“You’re doing what you’re doing, just better. We are genuinely changing how we see people by becoming more self-aware,” says Dr Wilson.

Physicians can shift conversations between parents and children from what is not working to what is working well. Through reflection and practice, physicians work alongside families during predictable periods of disorganization or regression as a child learns or acquires a new skill or milestone.

“I can help parents to see that it’s okay that their child's development fluctuates when the child is working on a learning a new skill,” says Dr Wilson. “I can help normalize the ups-and-down.”

Strengthening the parent-child relationship

Dr Wilson recalls a time when she was with a patient who had just delivered her child. The patient’s partner had rushed into the patient room, missing the birth by eight minutes. Recognizing that the father was disappointed, Dr Wilson was able to help reframe the experience.

“I had seen the baby turn its head to look at the father when he came into the room,” shares Dr Wilson. “So I pointed that out to the father, who hadn’t seen it. I was able to use the language of the baby and narrate its behavior.”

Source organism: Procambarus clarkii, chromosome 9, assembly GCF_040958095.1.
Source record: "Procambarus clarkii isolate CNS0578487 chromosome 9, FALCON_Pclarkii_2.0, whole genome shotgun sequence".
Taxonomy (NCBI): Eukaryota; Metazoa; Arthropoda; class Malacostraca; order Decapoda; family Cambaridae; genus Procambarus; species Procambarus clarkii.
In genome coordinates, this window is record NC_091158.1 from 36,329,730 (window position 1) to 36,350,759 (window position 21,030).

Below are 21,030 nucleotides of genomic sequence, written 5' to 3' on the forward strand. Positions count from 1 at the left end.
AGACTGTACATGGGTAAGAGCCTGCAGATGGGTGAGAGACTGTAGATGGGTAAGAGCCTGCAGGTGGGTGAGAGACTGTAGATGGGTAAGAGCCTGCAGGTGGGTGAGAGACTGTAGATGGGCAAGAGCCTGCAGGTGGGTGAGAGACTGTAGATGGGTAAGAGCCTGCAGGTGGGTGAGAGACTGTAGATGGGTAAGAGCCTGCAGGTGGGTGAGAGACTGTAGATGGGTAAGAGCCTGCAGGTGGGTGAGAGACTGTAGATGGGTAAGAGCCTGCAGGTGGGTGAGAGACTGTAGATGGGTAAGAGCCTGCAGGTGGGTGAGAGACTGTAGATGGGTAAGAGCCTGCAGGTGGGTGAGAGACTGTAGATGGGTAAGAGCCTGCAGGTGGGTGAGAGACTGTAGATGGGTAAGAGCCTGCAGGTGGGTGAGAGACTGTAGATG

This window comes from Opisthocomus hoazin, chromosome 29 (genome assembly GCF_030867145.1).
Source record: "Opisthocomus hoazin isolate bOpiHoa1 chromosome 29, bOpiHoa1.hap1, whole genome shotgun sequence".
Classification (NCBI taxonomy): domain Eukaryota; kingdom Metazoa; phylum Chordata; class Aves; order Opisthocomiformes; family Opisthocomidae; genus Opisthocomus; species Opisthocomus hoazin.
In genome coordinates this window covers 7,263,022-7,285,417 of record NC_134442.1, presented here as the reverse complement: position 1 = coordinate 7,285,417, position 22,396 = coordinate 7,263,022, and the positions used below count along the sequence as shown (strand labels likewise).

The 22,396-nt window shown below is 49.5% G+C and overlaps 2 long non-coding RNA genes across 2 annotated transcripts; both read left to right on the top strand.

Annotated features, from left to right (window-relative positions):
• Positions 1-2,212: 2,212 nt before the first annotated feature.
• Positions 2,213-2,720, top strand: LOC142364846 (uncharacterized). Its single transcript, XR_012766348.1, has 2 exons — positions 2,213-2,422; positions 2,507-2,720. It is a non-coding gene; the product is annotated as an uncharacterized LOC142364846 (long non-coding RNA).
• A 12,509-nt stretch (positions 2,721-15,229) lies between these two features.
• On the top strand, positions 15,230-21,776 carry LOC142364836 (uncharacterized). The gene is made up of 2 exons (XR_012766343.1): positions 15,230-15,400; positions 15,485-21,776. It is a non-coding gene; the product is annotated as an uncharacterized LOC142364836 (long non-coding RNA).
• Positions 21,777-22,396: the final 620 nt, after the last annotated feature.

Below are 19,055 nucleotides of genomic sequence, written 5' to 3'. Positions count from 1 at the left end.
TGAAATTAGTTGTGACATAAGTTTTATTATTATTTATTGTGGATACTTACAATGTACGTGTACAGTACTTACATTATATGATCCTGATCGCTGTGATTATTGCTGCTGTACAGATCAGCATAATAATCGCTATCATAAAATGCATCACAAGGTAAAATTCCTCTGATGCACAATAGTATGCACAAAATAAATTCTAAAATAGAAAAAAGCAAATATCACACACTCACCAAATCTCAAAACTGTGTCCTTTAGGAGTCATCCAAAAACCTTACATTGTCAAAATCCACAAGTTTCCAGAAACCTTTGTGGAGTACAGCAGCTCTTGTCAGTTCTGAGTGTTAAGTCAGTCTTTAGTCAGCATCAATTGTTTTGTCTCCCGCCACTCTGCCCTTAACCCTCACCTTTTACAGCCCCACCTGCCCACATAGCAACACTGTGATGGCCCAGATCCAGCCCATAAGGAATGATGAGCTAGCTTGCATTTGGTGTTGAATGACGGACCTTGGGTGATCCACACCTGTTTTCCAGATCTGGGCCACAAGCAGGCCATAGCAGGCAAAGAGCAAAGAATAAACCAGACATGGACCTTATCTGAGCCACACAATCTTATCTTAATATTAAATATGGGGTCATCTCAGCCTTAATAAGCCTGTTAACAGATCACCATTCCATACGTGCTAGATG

By focusing on the positive aspects of the situation, Dr Wilson transformed how the interaction was remembered by the family.

Reducing physician burnout

By using the Touchpoints approach with patients, doctors can help reduce their own stress and feelings of burnout.

Before a patient visit, Dr Wilson reviews the area of development, looking for what might be seen or expected during the visit and reflecting on potential Touchpoints assumptions and guidelines. With that preparation, she feels grounded and ready for difficult issues that may come up during the interaction.